But Lucy wasn’t my only influence. My mom, Freida, and her younger sister, Nedra, lent their wackiness to my formative years, as well. Once while waiting to pick up a relative at the small airport in Amarillo, the pair scurried off to answer the call of nature inside the ladies’ room of the nearly empty terminal. It was late at night and they might have been a bit tipsy. Mom was in one stall. Nedra in another. Gas was passed. Loud and long and clear. Nedra, always quick with a witticism sternly admonished, “Freida!” A deep silence ensued. The kind of silence that indicates something is very wrong. A toilet flushed, a stall opened and closed, followed by the sound of footsteps leaving the room. Only then did Mom explode in laughter as Nedra realized she’d scolded a complete stranger for farting. The pair hid in the bathroom for awhile hoping the gas passer wouldn’t associate them with their bathroom behavior.

Once my Aunt Nedra and her husband Uncle Richard, along with my mom and dad were spending the night at my grandparents’ home. As was their habit at such gatherings, the men went to bed ahead of the women who liked to tell stories and laugh well into the night. After much silliness my Aunt said goodnight to Mom and my grandmother and went to bed. Soon after, my mom followed, but found her spot next to my dad, occupied. She started laughing and soon her mother joined her in fits of uncontrollable giggles. Groggily, Nedra asked, “Richard, why are they laughing?” My dad, who until then was sound asleep responded, “Maybe because I’m not Richard and you’re in bed with your sister’s husband.” Everyone but my grandfather thought the story was hilarious. It just pissed him off.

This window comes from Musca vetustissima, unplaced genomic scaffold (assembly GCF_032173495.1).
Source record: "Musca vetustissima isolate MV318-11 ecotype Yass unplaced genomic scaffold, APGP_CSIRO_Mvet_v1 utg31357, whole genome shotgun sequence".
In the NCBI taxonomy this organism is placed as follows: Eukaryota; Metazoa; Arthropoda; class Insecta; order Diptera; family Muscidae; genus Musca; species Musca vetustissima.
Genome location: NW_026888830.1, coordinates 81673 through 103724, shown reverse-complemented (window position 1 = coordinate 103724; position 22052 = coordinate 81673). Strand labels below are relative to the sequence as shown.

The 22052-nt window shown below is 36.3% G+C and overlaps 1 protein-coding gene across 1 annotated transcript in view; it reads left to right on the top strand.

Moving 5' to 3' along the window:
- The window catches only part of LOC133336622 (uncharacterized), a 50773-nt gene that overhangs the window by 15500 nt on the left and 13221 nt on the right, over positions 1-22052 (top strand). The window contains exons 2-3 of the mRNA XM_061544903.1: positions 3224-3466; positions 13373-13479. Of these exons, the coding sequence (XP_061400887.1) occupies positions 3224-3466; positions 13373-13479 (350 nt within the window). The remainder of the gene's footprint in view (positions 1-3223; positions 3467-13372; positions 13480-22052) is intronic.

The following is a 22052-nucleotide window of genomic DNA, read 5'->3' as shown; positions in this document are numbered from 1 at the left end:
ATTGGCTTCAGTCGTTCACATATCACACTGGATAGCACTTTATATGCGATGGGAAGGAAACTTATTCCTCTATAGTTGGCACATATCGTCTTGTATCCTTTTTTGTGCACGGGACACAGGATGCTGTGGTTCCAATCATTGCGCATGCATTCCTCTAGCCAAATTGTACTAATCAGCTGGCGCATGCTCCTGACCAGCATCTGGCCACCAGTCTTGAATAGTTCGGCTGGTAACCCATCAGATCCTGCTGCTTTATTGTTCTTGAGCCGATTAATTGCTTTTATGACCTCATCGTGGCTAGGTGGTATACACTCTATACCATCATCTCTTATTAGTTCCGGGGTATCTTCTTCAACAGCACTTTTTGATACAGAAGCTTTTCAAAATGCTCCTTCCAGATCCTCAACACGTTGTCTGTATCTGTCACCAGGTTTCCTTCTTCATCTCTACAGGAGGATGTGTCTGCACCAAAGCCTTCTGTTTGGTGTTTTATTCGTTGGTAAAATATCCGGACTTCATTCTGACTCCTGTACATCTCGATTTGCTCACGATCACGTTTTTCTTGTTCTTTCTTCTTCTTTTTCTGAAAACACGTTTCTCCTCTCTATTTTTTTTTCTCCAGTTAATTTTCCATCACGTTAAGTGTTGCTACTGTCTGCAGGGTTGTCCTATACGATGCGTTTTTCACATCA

I’ve turned doing embarrassing things into an art form. Too many to list here, but one of my favorites(?) was the time I was having some sort of sonogram done. As I lay on the exam table the tech was instructing me to take deeper breaths, hold, release, etc. The doctor to whom I’d been referred had an odd name, something like Bozdagerian or Bodgazerian or Bogzaderian.

I asked the tech, “Just how do you say this doctor’s name anyway ? Boz-da-ger-ian?”

“Deeper” said the tech.

So I lowered my voice an octave and tried again. “Boz-da-ger-ian?” I intoned.

The tech started laughing. “That was impressive,” he said. “Now please take a deeper breath.”

I’m most apt to commit verbal faux pas, like the time I told a crowd of people that upon Turning 50 I had “embraced my AARP-ness.” Read that aloud and you will know why I was the butt of more than a few jokes that afternoon.

Then there was the time a drunken me asked a lady on the dance floor where the deejay was located. Coincidentally, she asked me the very same question. At the very same time. She even kind of looked like me, only drunker. I noticed dancers giving me odd looks. That’s when I realized I’d been carrying on a conversation with my reflection in a mirror. I told myself thanks and returned to my table. I never did find the deejay.

My mom always said I was just like my Aunt Nedra, but at least I’ve never slept with my sister’s husband.

Peace, People.